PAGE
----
Success story

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The men looked funny but their music was no joke

ZZ Top was built around guitarist Billy Gibbons, whose career began with the popular Southwestern band Moving Sidewalks. They opened a gig one night for Jimi Hendricks and he later mentioned Gibbons on “The Tonight Show” as one of America’s best young guitarists. After the breakup of The Moving Sidewalks, Gibbons and manager/ producer Bill Ham recruited Frank Beard and Dusty Hill from a Dallas band, American Blues.

Their debut compilation called First Album was released in 1970. This was followed up by extensive touring, that led to building a national following in the U.S., which eventually made all the band’s albums go gold or platinum. A year-long tour in 1976, dubbed the Worldwide Texas Tour, was one of the largest-grossing road trips in rock at that time. They sold over a million tickets.

A well-earned break was taken by the outfit for the next three years until 1979s Deguello. Though ZZ Top’s only major hit singles were Tres Hombres’ La Grange and Fandango’s Tush, their albums consistently made the Top 40.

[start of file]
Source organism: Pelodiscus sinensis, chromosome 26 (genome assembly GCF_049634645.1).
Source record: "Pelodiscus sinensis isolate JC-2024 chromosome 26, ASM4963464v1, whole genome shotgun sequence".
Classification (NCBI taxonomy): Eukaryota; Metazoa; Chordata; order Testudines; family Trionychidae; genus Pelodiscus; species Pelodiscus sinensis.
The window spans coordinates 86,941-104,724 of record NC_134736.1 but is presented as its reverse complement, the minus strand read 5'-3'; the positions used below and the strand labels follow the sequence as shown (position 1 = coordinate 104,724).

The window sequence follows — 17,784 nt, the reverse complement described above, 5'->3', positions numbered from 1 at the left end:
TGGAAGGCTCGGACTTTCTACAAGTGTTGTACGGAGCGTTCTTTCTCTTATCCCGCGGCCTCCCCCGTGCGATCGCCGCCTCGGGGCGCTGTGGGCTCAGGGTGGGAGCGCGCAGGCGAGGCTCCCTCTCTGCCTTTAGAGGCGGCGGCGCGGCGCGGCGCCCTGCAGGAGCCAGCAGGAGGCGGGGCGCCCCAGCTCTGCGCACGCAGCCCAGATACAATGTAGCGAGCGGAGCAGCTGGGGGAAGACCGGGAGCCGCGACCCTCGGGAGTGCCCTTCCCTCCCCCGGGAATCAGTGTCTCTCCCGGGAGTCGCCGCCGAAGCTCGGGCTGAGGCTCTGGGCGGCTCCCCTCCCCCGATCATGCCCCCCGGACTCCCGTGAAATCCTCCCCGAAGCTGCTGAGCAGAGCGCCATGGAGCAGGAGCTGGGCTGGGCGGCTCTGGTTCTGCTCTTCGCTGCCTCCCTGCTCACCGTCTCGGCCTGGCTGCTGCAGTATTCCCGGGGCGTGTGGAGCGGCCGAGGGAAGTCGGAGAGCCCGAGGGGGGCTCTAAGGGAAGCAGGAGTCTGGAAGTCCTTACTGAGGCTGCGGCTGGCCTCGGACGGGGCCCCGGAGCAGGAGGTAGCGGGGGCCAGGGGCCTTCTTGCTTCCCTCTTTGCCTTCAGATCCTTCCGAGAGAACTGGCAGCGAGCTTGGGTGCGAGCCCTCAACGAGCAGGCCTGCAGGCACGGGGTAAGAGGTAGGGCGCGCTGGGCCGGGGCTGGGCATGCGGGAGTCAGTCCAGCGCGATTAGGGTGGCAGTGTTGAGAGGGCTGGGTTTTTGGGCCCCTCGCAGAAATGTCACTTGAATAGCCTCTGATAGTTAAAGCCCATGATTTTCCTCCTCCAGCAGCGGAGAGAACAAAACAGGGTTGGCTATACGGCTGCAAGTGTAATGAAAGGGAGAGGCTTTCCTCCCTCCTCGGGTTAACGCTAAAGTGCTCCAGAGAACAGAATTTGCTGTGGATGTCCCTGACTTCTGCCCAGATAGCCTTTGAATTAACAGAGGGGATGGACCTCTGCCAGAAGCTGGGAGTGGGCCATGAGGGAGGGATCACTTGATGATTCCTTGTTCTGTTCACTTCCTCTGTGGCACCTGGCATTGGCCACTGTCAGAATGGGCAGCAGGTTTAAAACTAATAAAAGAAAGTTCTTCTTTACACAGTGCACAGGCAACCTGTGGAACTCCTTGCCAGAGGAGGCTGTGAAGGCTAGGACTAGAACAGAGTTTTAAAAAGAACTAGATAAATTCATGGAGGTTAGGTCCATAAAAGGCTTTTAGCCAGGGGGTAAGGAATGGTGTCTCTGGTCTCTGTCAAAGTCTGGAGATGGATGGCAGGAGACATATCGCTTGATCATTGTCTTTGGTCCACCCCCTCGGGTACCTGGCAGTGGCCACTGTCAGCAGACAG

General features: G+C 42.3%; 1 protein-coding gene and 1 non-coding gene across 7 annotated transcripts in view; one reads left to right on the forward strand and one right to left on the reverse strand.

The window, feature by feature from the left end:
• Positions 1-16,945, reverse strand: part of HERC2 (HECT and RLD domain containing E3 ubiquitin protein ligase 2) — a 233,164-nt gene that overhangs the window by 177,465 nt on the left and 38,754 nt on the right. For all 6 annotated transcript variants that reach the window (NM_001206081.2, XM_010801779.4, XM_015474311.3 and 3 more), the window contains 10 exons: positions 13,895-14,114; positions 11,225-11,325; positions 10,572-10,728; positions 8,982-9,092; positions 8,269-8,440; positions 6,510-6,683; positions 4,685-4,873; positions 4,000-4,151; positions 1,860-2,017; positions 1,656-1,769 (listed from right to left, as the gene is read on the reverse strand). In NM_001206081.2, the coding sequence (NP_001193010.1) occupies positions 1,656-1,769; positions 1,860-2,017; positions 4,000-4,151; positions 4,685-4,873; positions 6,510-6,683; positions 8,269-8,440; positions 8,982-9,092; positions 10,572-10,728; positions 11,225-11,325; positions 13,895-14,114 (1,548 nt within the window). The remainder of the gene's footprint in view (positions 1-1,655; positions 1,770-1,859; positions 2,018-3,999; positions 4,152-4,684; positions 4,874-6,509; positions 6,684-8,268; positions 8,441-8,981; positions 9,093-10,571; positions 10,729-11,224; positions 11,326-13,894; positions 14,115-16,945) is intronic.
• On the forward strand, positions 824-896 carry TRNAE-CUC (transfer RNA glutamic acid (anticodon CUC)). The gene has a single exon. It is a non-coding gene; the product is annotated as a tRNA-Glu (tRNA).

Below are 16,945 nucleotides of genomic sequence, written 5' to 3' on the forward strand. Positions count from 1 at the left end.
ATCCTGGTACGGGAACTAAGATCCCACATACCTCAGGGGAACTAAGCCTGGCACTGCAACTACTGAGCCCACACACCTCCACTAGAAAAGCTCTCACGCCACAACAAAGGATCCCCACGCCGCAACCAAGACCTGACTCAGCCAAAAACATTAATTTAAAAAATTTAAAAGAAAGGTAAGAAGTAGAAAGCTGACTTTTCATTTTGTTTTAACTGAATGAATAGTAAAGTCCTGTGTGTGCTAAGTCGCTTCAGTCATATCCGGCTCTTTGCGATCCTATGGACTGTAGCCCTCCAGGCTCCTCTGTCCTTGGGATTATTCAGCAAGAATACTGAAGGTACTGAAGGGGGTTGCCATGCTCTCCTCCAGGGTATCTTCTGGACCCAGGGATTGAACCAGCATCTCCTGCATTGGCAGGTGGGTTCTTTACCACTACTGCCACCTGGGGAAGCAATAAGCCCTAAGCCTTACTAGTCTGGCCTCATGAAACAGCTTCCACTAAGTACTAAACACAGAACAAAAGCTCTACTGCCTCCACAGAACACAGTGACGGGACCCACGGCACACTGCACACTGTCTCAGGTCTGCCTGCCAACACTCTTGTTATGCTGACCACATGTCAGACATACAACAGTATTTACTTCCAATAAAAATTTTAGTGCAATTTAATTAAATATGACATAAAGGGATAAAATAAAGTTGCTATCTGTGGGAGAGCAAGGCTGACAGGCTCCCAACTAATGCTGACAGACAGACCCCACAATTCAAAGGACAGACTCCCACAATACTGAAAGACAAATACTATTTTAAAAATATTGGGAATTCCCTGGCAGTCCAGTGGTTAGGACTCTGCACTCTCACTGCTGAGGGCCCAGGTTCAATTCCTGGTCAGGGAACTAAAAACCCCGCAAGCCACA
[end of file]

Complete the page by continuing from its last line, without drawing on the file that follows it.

With the release of their 1983 album Eliminator, ZZ Top made a quantum leap from best-kept secret to amazing stardom. Owed mainly to some smartly directed videos for songs such as “Gimme All Your Lovin”, “Sharp Dressed Man”, “Legs” and “TV Dinners”. Gibbons and Hill, with their long beards, became MTV icons, as did the cherry red 1933 Ford coupe (restored by Gibbons) that gave the album its name and which the band drove in the videos. This exposure brought a whole new audience into their ambit that began buying the band’s material, and the Eliminator selling some 10 million copies.

It remained on the charts for over three and a half years. “Legs” introduced a pulsating synthesizer beat into ZZ Top’s crunching blues-rock riffs. At the peak of its success, ZZ Top still remembered its roots and launched a fundraising drive to erect a Delta Blues Museum in Clarksdale, Mississippi. At a special ceremony the band unveiled the Muddywood guitar, made from a beam taken from the sharecropper’s shack in which the blues giant Muddy Waters had been raised, which Gibbons donated to the museum.


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